In Brussels, weakened May to outline guarantees for EU expats in Britain
Prime Minister Theresa May will outline her approach to the “hugely important issue” of reassuring EU expatriates about their future in Britain at a summit on Thursday which will be her first Brexit test since an election sapped her authority.
Over after-dinner coffee on the first day of the EU summit, May will address the other 27 leaders and describe the “principles” of her plan to provide early guarantees for some three million people living in Britain from other countries in the bloc, a British source said.
But her wings have been clipped – not only in Britain where voters denied her a majority in parliament, but also in Brussels where EU leaders will try to stop her from discussing Brexit beyond a quick presentation.
Instead, once she has left the room, they will continue their own discussion of Britain‘s departure from the European Union, notably on which city gets to host two EU agencies being pulled out of London – a potentially divisive issue.
“My understanding all along is that this (expatriates question) is a hugely important issue forBritain and for the 27 that has been clear from the very outset of this process,” a senior British government source said.
“We want to provide early assurances, and it has always been our position that we want tooutline our principles at this dinner and that is what we are going to do.”
The source said Britain was “perfectly content” with the arrangements. Last week, one diplomat said May had tried to “hijack” the summit taking place on Thursday and Friday by drawing other leaders into wider discussions on Brexit.
Another British official said May would offer “new elements” in a paper to be published next week. There may be sticking points with Brussels, such as the cut-off date for EU citizens inBritain to retain rights under the bloc’s free movement rules and EU demands to preserve a panoply of rights in the future that may irk those keen to reduce immigrant numbers.
To show the “goodwill” her aides often refer to, May will have a separate conversation with European Council President Donald Tusk and hopes to have other one-to-one meetings. But it is not clear whether she will make any headway on the Brexit talks, which began in Brussels on Monday.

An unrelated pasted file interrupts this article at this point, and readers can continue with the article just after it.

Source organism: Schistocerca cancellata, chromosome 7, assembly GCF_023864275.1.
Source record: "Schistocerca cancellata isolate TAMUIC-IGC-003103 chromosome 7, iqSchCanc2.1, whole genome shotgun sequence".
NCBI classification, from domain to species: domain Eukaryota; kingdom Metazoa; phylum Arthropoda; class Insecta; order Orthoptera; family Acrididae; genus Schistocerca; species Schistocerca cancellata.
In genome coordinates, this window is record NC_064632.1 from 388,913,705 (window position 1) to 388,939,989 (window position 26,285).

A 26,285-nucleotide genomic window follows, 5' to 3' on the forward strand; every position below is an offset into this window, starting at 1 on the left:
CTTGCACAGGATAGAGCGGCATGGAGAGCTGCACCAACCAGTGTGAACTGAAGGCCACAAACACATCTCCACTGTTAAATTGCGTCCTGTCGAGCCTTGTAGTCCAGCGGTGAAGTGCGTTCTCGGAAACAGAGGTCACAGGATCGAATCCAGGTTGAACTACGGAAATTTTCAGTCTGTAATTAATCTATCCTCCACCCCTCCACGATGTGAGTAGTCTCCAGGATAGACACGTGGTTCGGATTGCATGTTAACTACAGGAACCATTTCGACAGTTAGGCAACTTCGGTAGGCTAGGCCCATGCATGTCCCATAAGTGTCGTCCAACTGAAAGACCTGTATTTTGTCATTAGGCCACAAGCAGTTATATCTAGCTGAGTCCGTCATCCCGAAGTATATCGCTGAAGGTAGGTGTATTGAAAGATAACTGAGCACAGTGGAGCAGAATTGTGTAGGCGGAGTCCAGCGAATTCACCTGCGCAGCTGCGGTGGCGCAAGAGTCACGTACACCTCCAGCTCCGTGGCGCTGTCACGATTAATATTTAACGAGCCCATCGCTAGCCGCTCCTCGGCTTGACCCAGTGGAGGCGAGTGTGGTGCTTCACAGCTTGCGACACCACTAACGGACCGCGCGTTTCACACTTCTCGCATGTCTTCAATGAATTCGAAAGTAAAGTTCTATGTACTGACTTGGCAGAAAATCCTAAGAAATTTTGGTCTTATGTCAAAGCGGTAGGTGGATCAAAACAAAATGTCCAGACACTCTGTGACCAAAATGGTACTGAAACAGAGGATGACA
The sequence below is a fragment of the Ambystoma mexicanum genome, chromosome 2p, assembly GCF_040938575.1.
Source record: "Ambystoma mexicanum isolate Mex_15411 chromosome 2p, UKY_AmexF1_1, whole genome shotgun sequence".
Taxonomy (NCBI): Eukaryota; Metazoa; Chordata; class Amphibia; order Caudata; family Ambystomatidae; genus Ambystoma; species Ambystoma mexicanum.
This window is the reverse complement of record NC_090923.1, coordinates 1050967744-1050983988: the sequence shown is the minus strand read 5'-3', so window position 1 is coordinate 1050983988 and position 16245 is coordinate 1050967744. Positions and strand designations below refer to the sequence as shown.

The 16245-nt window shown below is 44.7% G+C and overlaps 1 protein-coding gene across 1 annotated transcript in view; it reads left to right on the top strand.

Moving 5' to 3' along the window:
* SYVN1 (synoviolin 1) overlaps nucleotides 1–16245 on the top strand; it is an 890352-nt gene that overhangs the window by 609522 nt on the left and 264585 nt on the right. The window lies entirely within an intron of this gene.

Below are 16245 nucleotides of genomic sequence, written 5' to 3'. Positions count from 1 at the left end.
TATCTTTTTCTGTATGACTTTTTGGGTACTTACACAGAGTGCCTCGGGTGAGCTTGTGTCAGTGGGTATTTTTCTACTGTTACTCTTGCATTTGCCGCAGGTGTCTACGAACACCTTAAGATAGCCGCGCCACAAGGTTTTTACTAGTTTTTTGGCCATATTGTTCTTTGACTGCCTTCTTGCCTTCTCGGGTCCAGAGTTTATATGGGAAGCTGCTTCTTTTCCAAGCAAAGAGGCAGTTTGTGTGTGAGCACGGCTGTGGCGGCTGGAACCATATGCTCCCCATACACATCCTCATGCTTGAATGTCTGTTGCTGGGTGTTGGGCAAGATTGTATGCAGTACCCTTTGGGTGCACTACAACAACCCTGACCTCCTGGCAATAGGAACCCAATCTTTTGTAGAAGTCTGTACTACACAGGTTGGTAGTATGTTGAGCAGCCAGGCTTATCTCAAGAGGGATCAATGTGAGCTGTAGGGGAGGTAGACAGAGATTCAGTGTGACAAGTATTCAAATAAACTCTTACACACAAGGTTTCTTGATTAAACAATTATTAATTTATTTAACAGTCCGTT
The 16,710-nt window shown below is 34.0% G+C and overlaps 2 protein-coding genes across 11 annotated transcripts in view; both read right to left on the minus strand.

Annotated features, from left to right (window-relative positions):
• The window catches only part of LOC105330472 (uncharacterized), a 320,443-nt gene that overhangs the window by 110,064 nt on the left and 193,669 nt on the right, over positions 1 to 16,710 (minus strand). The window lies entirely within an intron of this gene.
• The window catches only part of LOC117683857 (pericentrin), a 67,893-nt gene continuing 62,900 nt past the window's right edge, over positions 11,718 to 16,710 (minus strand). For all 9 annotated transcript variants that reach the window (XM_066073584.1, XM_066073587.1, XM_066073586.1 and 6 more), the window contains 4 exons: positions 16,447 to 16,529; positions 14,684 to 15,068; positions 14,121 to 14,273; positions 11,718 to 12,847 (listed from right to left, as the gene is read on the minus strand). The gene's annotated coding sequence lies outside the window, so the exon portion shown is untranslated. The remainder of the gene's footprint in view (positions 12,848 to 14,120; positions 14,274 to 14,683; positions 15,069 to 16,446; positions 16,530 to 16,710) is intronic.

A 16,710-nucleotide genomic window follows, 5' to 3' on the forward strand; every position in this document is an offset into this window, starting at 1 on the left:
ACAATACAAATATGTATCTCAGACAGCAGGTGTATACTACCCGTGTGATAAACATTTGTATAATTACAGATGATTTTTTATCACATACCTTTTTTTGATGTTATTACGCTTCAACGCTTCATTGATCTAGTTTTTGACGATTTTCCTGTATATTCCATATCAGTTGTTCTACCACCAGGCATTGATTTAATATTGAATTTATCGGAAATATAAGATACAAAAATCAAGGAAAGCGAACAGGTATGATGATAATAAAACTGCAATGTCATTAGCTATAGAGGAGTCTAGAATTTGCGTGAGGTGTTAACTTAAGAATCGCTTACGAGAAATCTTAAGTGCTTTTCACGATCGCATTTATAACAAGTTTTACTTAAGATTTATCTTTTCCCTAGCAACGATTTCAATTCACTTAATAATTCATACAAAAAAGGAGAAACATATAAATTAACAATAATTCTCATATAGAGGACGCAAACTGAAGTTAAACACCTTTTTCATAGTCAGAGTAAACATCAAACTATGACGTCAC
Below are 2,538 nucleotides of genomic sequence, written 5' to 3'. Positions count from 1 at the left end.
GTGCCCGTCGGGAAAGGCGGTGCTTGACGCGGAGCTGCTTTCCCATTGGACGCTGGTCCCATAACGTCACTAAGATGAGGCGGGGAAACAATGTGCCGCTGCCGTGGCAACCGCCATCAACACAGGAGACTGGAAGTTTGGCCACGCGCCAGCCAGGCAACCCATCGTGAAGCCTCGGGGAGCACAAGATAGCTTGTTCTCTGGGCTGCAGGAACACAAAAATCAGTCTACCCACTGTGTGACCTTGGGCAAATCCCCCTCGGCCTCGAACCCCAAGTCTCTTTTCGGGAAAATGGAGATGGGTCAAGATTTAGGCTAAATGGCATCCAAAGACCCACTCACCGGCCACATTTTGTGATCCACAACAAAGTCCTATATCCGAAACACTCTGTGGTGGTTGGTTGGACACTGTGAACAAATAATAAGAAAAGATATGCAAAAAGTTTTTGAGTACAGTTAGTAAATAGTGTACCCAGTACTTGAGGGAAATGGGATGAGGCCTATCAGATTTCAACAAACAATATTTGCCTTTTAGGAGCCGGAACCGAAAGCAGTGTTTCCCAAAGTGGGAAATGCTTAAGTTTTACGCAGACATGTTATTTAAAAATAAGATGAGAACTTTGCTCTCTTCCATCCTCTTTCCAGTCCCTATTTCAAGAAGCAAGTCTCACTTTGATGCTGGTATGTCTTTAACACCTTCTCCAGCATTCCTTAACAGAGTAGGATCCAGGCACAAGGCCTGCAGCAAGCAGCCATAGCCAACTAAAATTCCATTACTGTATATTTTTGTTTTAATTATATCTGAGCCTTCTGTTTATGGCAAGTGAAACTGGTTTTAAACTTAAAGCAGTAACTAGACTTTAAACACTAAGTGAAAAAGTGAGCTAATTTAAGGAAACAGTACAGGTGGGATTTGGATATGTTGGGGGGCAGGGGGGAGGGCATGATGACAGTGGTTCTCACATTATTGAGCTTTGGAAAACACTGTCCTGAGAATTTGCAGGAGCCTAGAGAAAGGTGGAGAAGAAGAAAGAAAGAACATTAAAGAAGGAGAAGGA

Weakened by an election she did not need to call, May has watered down her government’s programme to try to get it through parliament and set a softer tone in her approach to Brexit.
Yet her aims have held – she wants a clean break from the bloc, leaving the lucrative single market and customs union and so reducing immigration into Britain and removing her country from the jurisdiction of EU courts.
On Monday, her Brexit minister, David Davis, described the first day of Brexit talks to unravel more than 40 years of union as setting a “solid foundation” for future discussions. On Thursday, her finance minister, Philip Hammond called for an early agreement on transitional arrangements to ease uncertainty that he said was hurting business.
A senior EU diplomat said the bloc was ready to listen to what May had to say: “The EU 27 position is clear in terms of what conditions we’d like to see for our citizens there and what we can offer for UK citizens here,” the diplomat said.
EU leaders hope May will build on the positive atmosphere officials reported at the first encounter on Monday of the two sides’ Brexit negotiators — and that she will avoid campaign rhetoric and threats to walk out of the EU without settling outstanding issues in a proper treaty.
That, Brussels argues, would create economic disruption for both but especially for Britain. Ratings agency S&P echoed that on Thursday, saying a breakdown in talks would be negative for Britain‘s rating but “absorbable” for the rest.
May will also aim to show that while still a member of the EU, Britain will contribute to other summit discussions, pressing for more action to encourage social media companies to clamp down on internet extremism and for the EU to roll over sanctions against Russia over the Ukraine crisis.
Driven by Germany and France led by pro-EU president Emmanuel Macron, some EU states are keen to set up new defence cooperation of a kind that Britain has long resisted as a member. British officials say London, with little power to block them, now accepts the current EUproposals.
British strengths in the intelligence and security fields, as well as its military clout, are key elements in a future relationship with the EU that May wants to emphasise.